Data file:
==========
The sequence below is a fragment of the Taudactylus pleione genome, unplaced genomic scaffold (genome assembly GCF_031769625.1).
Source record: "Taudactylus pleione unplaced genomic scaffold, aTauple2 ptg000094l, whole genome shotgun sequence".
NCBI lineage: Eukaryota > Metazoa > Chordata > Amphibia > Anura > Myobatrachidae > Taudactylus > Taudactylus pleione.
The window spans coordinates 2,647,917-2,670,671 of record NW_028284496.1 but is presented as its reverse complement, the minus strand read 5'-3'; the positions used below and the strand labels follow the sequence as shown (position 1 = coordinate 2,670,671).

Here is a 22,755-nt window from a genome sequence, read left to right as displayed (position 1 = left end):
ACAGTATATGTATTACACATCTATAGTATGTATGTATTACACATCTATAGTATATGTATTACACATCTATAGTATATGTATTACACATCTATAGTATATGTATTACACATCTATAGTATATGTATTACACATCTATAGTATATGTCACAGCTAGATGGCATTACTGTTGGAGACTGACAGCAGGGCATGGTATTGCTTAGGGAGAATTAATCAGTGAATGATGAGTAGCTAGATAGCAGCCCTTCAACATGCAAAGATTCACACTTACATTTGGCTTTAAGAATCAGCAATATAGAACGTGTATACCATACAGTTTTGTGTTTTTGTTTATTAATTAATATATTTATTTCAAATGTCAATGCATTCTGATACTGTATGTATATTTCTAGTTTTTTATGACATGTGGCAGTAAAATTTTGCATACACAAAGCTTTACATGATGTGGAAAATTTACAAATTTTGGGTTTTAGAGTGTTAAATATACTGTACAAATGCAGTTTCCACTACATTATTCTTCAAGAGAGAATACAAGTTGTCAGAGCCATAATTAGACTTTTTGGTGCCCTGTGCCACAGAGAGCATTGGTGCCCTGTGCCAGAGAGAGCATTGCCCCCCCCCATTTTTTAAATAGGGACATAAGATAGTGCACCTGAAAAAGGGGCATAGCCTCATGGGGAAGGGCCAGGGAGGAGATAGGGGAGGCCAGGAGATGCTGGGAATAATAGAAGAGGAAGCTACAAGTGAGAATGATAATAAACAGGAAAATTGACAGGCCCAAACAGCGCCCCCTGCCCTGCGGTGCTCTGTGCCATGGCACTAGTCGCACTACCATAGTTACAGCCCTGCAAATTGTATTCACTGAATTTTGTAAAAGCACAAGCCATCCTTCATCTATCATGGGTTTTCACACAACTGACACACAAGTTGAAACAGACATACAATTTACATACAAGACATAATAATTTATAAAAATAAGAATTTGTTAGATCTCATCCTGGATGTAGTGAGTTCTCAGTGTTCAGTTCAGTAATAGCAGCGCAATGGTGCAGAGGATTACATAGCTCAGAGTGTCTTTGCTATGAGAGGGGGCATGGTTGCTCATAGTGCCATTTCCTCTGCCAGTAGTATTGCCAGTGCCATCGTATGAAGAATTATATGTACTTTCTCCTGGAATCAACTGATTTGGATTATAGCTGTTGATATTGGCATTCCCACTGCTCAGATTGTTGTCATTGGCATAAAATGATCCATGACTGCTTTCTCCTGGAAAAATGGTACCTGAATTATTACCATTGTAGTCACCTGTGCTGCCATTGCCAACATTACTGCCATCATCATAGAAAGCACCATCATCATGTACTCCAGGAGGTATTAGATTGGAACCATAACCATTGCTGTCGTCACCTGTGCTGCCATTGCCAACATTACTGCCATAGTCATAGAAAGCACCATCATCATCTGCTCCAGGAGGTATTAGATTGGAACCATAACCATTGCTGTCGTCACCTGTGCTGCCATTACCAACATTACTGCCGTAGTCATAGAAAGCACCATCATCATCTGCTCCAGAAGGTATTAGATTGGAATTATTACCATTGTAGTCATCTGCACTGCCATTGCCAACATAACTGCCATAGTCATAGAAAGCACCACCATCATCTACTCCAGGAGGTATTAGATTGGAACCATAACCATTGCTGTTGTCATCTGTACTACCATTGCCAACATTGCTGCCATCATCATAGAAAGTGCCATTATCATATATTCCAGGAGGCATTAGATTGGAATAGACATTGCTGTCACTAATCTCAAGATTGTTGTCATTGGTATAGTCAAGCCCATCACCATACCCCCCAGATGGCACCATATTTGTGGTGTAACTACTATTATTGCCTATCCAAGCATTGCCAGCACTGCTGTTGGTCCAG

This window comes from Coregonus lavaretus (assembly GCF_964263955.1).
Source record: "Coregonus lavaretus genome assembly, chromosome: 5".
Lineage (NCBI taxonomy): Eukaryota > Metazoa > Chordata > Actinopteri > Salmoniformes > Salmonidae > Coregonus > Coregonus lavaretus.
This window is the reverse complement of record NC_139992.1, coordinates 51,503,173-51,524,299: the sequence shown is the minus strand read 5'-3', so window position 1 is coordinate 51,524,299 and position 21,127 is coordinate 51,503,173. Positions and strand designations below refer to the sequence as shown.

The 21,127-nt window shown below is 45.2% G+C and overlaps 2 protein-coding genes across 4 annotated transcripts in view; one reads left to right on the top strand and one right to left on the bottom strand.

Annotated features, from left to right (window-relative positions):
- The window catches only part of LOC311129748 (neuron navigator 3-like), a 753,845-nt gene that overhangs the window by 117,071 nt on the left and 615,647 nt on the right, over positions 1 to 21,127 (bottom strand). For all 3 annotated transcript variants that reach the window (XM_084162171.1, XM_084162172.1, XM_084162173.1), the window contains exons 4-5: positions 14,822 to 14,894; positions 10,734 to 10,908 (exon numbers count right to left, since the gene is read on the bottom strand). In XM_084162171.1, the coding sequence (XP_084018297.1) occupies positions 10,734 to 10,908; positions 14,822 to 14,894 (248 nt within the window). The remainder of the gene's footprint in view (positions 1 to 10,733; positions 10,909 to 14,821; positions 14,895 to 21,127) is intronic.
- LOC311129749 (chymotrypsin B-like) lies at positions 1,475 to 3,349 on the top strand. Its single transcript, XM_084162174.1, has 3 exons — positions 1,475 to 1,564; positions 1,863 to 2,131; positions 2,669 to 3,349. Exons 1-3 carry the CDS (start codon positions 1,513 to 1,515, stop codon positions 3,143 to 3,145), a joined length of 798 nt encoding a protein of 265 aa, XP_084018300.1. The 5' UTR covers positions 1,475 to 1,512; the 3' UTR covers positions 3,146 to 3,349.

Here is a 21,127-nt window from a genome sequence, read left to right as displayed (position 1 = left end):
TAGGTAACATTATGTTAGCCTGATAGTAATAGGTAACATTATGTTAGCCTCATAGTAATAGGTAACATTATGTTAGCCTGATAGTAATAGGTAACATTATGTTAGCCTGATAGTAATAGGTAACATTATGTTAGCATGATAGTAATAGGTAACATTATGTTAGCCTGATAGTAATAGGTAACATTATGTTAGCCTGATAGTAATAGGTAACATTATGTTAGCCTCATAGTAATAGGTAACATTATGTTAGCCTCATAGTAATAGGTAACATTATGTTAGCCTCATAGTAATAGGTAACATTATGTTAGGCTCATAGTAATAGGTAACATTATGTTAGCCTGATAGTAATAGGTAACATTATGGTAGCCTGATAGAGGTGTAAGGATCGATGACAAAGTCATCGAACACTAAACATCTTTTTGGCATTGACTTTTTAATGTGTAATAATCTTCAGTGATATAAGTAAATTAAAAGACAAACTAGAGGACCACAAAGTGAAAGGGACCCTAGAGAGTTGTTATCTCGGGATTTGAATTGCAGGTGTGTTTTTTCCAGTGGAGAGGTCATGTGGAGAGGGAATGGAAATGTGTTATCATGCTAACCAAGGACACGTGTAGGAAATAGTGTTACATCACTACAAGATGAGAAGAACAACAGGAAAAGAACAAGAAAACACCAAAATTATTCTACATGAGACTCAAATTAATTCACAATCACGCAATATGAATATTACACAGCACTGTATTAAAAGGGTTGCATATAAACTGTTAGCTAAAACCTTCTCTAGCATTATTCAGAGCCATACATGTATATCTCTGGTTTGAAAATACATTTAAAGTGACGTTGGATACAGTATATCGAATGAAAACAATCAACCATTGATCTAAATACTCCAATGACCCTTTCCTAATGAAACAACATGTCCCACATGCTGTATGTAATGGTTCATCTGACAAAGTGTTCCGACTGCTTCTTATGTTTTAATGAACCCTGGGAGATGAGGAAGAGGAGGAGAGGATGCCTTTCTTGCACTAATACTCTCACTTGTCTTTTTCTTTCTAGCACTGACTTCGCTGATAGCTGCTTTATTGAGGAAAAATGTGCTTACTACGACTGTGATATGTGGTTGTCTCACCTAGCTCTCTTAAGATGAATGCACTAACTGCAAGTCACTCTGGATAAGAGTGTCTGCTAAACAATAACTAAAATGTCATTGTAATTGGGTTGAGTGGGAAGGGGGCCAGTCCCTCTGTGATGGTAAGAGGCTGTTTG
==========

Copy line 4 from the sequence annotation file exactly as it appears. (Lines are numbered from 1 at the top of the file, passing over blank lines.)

The window spans coordinates 2,647,917-2,670,671 of record NW_028284496.1 but is presented as its reverse complement, the minus strand read 5'-3'; the positions used below and the strand labels follow the sequence as shown (position 1 = coordinate 2,670,671).